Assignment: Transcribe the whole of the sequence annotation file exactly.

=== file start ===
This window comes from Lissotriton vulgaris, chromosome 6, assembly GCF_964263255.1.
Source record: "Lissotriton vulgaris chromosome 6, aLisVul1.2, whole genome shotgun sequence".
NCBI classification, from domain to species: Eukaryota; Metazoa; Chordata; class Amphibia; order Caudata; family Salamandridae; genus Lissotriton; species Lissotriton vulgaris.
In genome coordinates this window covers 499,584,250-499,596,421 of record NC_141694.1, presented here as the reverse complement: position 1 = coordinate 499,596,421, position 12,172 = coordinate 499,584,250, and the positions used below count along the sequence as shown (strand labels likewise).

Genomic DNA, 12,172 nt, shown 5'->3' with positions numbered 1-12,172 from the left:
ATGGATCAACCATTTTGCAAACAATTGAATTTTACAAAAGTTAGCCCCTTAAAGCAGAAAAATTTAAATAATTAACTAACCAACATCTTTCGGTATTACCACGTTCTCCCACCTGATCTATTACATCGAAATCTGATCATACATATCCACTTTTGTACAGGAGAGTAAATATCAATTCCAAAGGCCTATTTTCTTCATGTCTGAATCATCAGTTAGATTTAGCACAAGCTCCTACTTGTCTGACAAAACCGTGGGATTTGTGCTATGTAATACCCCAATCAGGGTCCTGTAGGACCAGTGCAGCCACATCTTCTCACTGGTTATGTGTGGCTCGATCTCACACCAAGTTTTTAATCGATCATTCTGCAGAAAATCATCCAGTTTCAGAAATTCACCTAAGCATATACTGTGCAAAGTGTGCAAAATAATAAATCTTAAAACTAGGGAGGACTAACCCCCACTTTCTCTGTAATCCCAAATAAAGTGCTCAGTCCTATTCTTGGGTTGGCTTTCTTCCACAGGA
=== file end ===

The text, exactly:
This window comes from Lissotriton vulgaris, chromosome 6, assembly GCF_964263255.1.
Source record: "Lissotriton vulgaris chromosome 6, aLisVul1.2, whole genome shotgun sequence".
NCBI classification, from domain to species: Eukaryota; Metazoa; Chordata; class Amphibia; order Caudata; family Salamandridae; genus Lissotriton; species Lissotriton vulgaris.
In genome coordinates this window covers 499,584,250-499,596,421 of record NC_141694.1, presented here as the reverse complement: position 1 = coordinate 499,596,421, position 12,172 = coordinate 499,584,250, and the positions used below count along the sequence as shown (strand labels likewise).

Genomic DNA, 12,172 nt, shown 5'->3' with positions numbered 1-12,172 from the left:
ATGGATCAACCATTTTGCAAACAATTGAATTTTACAAAAGTTAGCCCCTTAAAGCAGAAAAATTTAAATAATTAACTAACCAACATCTTTCGGTATTACCACGTTCTCCCACCTGATCTATTACATCGAAATCTGATCATACATATCCACTTTTGTACAGGAGAGTAAATATCAATTCCAAAGGCCTATTTTCTTCATGTCTGAATCATCAGTTAGATTTAGCACAAGCTCCTACTTGTCTGACAAAACCGTGGGATTTGTGCTATGTAATACCCCAATCAGGGTCCTGTAGGACCAGTGCAGCCACATCTTCTCACTGGTTATGTGTGGCTCGATCTCACACCAAGTTTTTAATCGATCATTCTGCAGAAAATCATCCAGTTTCAGAAATTCACCTAAGCATATACTGTGCAAAGTGTGCAAAATAATAAATCTTAAAACTAGGGAGGACTAACCCCCACTTTCTCTGTAATCCCAAATAAAGTGCTCAGTCCTATTCTTGGGTTGGCTTTCTTCCACAGGA